Davis Drive Animal Clinic - News

Intestinal Parasites

Most people think of fleas and ticks when they think of parasites. Think again! Not only are there five additional common parasites but dogs and cats can share them easily and pass them to you and your family.

Most parasites can be found in sandboxes, dirt, grass - a natural playground for kids. Parasites are released through an animal's feces and eggs can live in an environment for months.

What are the signs your pet might be infected?

  • Acute or chronic diarrhea
  • Decreased appetite
  • Poor hair coat
  • Vomiting
  • Weight loss
  • Pot-belly look

How do you detect parasites?

Often there are no symptoms, especially in the early stages. The best way is to make sure you visit your veterinarian once a year, at minimal, and get a fecal exam.

Hookworm

What is it?:

Found in the small intestine where it attaches to the wall of the intestine using sharp teeth and sucks blood.

Commonly Infects:

Puppies, kittens and humans.

How is it transmitted?:

Puppies and kittens get it from mom. Also present in soil and transmitted during normal grooming. In humans, penetrates skin through feet or belly.

Signs to look out for:

Pale, weak, In humans; Red, itchy lesions.

Tapeworm

What is it?:

Found in the small intestine. An adult tapeworm is typically 6 to 12 inches long.

Commonly Infects:

Dogs and Cats.

How is it transmitted?:

Fleas eat tapeworm eggs and dogs and cats eat fleas while grooming.

Signs to look out for:

Often no signs. Dried up tapeworm segments look like sesame seeds or rice found near the pets bed.

Coccidia

What is it?:

Single celled organisms that reproduce in intestinal cells, ultimately killing the cell.

Commonly Infects:

Young kittens and puppies.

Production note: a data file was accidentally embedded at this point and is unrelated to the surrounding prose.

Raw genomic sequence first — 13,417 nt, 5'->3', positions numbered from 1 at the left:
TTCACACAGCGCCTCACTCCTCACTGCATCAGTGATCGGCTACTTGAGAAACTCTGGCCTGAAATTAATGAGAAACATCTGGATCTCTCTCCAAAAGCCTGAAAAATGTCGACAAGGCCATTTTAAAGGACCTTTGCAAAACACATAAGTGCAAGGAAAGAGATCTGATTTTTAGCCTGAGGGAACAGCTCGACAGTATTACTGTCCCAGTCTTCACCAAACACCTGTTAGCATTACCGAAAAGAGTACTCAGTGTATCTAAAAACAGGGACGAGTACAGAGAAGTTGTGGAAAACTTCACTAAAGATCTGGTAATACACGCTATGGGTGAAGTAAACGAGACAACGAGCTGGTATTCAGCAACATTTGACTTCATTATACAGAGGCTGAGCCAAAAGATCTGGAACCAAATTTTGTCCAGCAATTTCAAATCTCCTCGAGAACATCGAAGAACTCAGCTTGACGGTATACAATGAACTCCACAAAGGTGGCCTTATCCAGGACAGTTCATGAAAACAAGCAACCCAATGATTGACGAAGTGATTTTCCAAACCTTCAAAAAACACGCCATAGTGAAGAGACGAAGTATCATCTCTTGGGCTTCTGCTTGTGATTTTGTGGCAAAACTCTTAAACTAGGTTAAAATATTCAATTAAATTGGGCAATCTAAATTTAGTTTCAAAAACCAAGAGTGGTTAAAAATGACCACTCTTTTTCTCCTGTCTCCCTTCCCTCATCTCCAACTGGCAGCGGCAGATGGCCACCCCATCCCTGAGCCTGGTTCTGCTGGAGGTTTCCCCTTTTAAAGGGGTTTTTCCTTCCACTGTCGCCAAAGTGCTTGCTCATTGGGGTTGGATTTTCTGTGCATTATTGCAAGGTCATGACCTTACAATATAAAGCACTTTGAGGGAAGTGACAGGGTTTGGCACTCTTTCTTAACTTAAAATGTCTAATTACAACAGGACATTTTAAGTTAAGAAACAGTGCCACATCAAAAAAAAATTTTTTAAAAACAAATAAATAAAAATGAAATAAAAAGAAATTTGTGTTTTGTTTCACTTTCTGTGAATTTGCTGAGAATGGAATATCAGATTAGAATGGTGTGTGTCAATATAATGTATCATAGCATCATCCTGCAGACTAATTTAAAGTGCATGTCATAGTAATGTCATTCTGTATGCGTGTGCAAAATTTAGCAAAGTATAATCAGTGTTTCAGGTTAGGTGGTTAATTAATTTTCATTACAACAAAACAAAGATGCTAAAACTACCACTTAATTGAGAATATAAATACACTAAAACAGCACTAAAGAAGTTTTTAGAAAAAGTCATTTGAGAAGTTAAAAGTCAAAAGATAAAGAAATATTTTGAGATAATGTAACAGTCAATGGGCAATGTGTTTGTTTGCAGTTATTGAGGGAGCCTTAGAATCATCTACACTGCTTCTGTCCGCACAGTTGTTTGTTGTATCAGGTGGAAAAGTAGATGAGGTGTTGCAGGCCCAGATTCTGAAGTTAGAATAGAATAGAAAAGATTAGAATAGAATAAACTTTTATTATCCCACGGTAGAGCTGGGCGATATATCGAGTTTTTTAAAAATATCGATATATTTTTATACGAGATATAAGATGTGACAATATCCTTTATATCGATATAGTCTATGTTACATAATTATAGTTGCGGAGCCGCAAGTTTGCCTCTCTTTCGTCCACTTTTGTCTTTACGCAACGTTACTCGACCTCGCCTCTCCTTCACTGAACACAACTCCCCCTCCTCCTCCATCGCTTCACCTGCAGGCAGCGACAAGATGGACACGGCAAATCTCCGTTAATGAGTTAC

How is it transmitted?:

Eating infected dirt or feces. Licking fur that has been in touch with infected feces.

Signs to look out for:

Bloody, severe diarrhea.

Roundworm

What is it?:

Found in the small intestine of a dog or cat. Adult looks like spaghetti.

Commonly infects:

Usually found in puppies and kittens but can infect children.

How is it transmitted?:

Puppies and kittens infected while in moms body or drinking her milk. Consuming eggs in contaminated soil or ingesting an infected rodent. Children eating contaminated soil while playing in sandbox is common.

Signs to look out for:

Diarrhea, vomiting. Puppy has a pot-bellied look. Often no signs.

Giardia

What is it?:

Found in the small intestine and under the microscope looks like a smiley face.

Commonly infects:

Dogs, cats. Common in shelters where large groups of animals are housed. Can be transmitted to humans but rare.

How is it transmitted?:

Contaminated water. Licking fur that has been in touch with infected feces.

Signs to look out for:

Loose stool, diarrhea and vomiting.

Protect

  • Remove your pet's feces from your yard as often as possible
  • Avoid areas that have been soiled with animal stool
  • Avoid pets from licking your family in the mouth
  • Wash your hands well with soap and water after playing with pets and after outdoor fun (Teach your kids to always wash their hands when they come in and to not eat dirt)
  • Check your pet's bed area frequently


If you have any questions regarding intestinal parasites don't hesitate to contact the clinic!



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891 Davis Drive, Newmarket, ON
Phone: 905-898-4315
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